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Rhino (JavaScript engine)

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Title: Rhino (JavaScript engine)  
Author: World Heritage Encyclopedia
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Subject: JavaScript, SpiderMonkey (software), Java/Selected article, Java virtual machine, AppJet
Collection: Cross-Platform Software, Javascript Engines, Jvm Programming Languages, Mozilla, Software Using the Mozilla License
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Rhino (JavaScript engine)

Developer(s) Mozilla Foundation, Mozilla Corporation
Stable release 1.7R5 / January 29, 2015 (2015-01-29)
Development status Active
Written in Java
Operating system Cross-platform
Platform Java Virtual Machine
Type JavaScript engine
License MPL
Website /

Rhino is a JavaScript engine written fully in Java and managed by the Mozilla Foundation as open source software. It is separate from the SpiderMonkey engine, which is also developed by Mozilla, but written in C++ and used in Mozilla Firefox.


  • History 1
  • Use 2
  • See also 3
  • References 4
  • External links 5


The Rhino project was started at Netscape in 1997. At the time, Netscape was planning to produce a version of Netscape Navigator written fully in Java and so it needed an implementation of JavaScript written in Java. When Netscape stopped work on Javagator, as it was called, the Rhino project was finished as a JavaScript engine. Since then, a couple of major companies (including Sun Microsystems) have licensed Rhino for use in their products and paid Netscape to do so, allowing work to continue on it.

Originally, Rhino compiled all JavaScript code to Java bytecode in generated Java class files. This produced the best performance, often beating the C++ implementation of JavaScript run with just-in-time compilation (JIT), but suffered from two faults. First, compiling time was long since generating bytecode and loading the generated classes was a resource-intensive process. Also, the implementation effectively leaked memory since most Java Virtual Machines (JVM) didn't collect unused classes or the strings that are interned as a result of loading a class file. (This has changed in later versions of Java.)

As a result, in the fall of 1998, Rhino added an interpretive mode. The classfile generation code was moved to an optional, dynamically loaded package. Compiling is faster and when scripts are no longer in use they can be collected like any other Java object.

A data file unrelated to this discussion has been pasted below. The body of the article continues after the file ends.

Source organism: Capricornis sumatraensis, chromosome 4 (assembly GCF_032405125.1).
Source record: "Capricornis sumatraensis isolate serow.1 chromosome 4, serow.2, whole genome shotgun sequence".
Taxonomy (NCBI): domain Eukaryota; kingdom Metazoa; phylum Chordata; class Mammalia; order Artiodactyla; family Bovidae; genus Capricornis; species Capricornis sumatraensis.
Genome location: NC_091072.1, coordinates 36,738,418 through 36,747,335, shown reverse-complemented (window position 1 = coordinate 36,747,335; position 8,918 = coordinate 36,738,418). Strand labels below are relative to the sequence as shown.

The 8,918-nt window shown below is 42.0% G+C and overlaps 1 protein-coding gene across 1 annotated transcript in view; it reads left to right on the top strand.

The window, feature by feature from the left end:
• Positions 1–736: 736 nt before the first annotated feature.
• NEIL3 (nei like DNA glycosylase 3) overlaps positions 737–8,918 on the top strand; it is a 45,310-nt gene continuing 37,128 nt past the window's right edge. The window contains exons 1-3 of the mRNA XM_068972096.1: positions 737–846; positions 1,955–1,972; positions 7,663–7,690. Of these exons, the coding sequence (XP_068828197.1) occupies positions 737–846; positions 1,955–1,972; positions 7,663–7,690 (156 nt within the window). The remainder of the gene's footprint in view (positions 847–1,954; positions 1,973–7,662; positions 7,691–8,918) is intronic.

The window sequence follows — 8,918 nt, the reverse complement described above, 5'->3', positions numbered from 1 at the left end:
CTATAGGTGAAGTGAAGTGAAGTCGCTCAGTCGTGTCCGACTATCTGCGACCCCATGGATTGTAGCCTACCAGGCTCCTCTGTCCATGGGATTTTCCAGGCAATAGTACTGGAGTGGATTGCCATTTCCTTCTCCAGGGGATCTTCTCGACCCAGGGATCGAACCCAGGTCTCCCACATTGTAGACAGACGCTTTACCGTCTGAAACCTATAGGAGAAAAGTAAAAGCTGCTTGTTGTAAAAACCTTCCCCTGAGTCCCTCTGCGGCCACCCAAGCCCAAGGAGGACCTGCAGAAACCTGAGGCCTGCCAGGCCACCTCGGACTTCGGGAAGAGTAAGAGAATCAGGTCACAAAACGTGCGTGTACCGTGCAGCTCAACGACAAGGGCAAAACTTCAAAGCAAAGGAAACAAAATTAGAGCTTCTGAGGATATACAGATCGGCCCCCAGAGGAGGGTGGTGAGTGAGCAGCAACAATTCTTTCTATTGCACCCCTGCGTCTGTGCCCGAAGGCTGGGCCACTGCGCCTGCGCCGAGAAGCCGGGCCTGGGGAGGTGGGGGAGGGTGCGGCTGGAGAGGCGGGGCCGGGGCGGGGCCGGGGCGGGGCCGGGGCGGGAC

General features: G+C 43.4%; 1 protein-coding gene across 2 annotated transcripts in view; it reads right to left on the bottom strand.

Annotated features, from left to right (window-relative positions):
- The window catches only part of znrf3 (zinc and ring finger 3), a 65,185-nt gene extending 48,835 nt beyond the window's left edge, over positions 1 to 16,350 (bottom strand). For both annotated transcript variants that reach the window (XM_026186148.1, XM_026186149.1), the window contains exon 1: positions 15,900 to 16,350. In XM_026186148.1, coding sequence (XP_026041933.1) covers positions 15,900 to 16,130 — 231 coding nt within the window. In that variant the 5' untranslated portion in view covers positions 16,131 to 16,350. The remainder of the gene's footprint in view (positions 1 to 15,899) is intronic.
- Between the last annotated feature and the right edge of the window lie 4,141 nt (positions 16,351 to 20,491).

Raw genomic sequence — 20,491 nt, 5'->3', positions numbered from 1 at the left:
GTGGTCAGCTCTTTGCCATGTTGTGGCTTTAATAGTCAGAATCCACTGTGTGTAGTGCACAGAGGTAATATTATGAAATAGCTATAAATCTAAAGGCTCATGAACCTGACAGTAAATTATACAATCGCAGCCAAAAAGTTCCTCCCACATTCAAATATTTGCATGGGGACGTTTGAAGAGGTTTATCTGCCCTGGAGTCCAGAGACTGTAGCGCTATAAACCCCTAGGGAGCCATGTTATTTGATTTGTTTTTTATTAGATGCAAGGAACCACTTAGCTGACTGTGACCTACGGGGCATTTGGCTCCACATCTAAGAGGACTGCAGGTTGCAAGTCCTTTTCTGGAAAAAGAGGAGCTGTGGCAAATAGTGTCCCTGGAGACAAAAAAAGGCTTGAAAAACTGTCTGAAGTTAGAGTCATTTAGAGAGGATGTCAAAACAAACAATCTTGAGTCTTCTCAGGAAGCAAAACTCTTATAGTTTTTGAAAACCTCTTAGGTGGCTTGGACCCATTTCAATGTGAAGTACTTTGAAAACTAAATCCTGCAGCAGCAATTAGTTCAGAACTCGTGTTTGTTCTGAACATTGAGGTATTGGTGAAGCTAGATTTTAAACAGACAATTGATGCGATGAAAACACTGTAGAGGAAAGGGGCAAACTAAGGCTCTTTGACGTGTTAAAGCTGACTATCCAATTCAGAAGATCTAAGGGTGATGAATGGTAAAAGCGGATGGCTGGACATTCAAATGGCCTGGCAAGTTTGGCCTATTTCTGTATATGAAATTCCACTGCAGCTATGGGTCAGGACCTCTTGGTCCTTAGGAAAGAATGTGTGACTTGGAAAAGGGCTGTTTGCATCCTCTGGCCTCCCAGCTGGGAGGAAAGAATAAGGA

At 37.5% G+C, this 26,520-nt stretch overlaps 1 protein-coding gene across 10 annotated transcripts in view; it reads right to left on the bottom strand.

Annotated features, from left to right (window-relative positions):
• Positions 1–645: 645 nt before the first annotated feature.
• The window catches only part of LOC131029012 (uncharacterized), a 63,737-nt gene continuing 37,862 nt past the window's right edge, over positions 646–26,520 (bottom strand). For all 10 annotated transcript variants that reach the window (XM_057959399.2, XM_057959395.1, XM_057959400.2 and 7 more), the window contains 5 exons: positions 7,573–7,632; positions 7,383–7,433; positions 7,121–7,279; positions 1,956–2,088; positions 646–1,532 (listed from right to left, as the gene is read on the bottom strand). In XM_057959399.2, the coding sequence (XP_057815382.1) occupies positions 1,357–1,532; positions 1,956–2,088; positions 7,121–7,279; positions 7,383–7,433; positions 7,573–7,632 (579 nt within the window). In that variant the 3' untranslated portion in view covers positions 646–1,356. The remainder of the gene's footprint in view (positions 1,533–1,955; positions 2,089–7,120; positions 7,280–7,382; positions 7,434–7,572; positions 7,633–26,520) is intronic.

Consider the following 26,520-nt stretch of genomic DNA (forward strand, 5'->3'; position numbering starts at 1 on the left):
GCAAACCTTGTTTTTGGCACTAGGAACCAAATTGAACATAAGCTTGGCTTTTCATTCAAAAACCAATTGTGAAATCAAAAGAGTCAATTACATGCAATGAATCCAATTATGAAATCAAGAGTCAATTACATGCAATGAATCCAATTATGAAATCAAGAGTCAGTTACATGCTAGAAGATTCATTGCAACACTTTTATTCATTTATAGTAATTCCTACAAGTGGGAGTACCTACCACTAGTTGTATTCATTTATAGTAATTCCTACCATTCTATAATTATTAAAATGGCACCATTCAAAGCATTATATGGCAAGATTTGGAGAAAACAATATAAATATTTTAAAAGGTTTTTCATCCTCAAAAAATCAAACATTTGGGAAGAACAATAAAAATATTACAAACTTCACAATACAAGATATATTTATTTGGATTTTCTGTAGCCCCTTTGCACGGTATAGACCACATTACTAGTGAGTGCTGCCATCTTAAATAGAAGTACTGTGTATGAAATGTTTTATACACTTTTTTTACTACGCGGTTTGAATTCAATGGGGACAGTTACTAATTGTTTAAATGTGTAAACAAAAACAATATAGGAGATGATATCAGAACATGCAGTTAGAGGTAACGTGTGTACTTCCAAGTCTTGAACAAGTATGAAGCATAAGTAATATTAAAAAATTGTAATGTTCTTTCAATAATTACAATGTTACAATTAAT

Rhino was released to Mozilla Foundation in April 1998. Originally Rhino classfile generation had been held back from release. However the licensors of Rhino have now agreed to release all of Rhino to open source, including class file generation. Since its release to open source, Rhino has found a variety of uses and an increasing number of people have contributed to the code.[1] The project gets its name from the animal on the cover of the JavaScript book from O'Reilly Media.[2] Starting with version 1.7R1, Rhino relies on the Java 5 platform, and supports version 1.7 of JavaScript.[3]


Rhino converts JavaScript scripts into classes. Rhino works in both compiled and interpreted mode. It is intended to be used in server-side applications, hence there is no built-in support for the Web browser objects that are commonly associated with JavaScript.

Rhino can be used as a debugger by using the Rhino shell. The JavaScript shell provides a simple way to run scripts in batch mode or within an interactive environment for exploratory programming. It can be used in applications by embedding Rhino.

A slightly modified version of Rhino 1.6r2 comes bundled with the Sun Microsystems release of Java SE version 6, which was released in December 2006. This makes it easier to integrate JavaScript as part of Java programs and to access Java resources from JavaScript. Other implementations of Java 6 may differ.

See also


  1. ^ "Rhino History".  
  2. ^ O'Reilly's Javascript book, inspiration for the Rhino name
  3. ^ "New in Rhino 1.7R1". Mozilla Foundation. Retrieved 2008-03-20. 

External links

  • Official website
  • Download Rhino
  • Download Archive
  • 5 things you didn't know about ... the Java Scripting API by Ted Neward
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